This Is How Often You Really Need To See Your Dentist

Few people enjoy going to the dentist. While your dentist is probably a perfectly nice person with no villainous intentions, sitting down in their chair likely isn't high on your list of fun things to do. Still, it's necessary in order to maintain your oral hygiene. The question is, just how often do you have to take the trip?

Colgate notes that while the twice-a-year visit rule originated from a toothpaste advertisement, it's a good rule of thumb. However, your dental needs are unique to you. In fact, the general suggestion to visit your dentist every six months has been questioned as far back as 1977, according to the BBC. That was that year a paper appeared in The Lancet journal, written by Aubrey Sheiham, a professor of dental public health at University College London. Sheiham stated that there was no evidence that visits every six months were necessary. The BBC says that Sheiham is still making the same argument today. But if there is no hard evidence for a twice-yearly dental check-in, just how often should you go?

Your dental needs are exclusive to you

The final answer, according to Colgate, is up to your dentist. It will be based on factors like your personal oral health, any dental problems you may have, and whether or not you belong to a high-risk group. These groups include people with diabetes, those who are pregnant, smokers, and people with gum disease.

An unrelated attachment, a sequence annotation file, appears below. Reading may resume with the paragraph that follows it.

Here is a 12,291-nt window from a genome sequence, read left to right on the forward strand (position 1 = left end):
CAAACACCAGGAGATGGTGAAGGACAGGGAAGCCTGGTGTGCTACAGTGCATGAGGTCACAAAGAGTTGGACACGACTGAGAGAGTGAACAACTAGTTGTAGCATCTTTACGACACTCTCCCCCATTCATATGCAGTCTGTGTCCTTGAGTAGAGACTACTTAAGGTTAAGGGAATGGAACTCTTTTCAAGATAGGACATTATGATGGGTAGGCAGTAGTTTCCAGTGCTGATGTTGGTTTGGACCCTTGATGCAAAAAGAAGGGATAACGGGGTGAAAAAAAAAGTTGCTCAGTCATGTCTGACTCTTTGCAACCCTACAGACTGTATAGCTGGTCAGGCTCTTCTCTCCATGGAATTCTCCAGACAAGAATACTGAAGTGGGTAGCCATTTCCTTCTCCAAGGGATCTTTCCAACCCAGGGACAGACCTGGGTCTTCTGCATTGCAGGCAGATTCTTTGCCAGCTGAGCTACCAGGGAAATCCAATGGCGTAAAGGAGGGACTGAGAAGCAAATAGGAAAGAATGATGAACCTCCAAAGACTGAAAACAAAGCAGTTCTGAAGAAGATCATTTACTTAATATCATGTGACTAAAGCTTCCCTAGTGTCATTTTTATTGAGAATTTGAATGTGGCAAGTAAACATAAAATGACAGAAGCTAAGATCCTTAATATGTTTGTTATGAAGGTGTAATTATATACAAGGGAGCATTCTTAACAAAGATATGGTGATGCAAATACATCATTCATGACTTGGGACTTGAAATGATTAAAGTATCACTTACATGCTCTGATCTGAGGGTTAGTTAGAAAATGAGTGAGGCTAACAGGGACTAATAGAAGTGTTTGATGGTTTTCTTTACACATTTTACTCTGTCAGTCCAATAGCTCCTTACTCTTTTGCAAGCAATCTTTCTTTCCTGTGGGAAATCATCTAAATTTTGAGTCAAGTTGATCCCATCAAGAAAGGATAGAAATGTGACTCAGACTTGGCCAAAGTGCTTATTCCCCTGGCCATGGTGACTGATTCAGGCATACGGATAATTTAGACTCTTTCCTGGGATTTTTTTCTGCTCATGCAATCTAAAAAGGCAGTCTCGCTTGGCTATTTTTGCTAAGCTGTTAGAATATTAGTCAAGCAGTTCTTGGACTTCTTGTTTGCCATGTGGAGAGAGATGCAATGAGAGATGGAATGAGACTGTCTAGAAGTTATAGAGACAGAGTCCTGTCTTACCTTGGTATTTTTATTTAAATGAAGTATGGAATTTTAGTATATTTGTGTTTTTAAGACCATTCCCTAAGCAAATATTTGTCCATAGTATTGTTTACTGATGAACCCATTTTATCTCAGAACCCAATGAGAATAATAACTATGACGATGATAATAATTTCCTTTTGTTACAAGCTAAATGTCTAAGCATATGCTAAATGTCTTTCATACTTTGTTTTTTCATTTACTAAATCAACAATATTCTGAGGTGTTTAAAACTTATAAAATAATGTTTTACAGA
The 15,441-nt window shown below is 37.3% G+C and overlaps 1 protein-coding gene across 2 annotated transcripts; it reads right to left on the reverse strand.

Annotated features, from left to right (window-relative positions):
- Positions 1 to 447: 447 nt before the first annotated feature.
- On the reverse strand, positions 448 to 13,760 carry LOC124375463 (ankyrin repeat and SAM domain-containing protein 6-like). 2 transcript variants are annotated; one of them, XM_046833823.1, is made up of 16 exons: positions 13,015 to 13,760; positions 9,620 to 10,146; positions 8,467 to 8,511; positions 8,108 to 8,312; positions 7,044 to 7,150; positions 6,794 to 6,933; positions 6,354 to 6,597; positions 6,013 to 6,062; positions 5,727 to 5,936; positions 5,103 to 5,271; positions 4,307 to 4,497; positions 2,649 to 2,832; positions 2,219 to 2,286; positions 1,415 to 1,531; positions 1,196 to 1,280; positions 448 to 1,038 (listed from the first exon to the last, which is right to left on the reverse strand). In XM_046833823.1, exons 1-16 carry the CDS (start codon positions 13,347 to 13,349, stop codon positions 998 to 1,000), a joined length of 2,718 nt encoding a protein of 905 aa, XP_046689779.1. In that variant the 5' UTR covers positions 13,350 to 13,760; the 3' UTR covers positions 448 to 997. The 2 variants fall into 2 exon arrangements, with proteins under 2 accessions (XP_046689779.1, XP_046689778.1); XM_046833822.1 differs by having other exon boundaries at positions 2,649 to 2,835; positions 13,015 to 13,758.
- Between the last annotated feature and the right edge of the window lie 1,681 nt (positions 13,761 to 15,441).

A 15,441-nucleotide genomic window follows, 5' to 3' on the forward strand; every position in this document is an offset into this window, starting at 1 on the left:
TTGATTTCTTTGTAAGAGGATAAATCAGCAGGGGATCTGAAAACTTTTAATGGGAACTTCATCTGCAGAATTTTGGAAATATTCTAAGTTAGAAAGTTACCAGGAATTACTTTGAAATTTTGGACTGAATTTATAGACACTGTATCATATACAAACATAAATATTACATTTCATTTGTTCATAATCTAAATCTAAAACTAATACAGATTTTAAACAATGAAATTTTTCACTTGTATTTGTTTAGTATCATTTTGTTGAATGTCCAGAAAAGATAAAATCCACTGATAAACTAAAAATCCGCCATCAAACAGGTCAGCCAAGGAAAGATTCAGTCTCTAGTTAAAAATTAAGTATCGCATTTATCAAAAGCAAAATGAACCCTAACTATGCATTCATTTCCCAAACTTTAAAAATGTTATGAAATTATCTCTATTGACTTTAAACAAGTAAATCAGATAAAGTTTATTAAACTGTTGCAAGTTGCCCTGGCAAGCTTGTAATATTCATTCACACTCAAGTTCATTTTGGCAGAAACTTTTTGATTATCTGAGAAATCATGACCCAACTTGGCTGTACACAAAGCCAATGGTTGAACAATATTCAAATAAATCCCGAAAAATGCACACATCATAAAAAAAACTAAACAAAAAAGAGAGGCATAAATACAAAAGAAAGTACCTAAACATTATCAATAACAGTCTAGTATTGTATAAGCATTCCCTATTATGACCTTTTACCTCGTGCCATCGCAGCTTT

This position was mirrored in a statement released by the American Dental Association (ADA) in 2013. In its statement, the ADA said that the frequency of dental visits should be based on each patient's specific needs and how often their dentist thinks is best. Its suggestion came after the University of Michigan concluded a study that compared the risk of long-term tooth loss in people with and without high-risk behaviors. The researchers found that people with diabetes, those who smoked, and those who had interleukin-1 genetic variations needed more frequent cleanings to maintain oral health. Those without these risk factors saw the same benefits from annual cleanings, rather than twice-yearly visits. If you're not sure whether you fall into a high-risk category, you can ask your dentist or healthcare provider. From there, they can work with you to decide how often you should go in for a visit.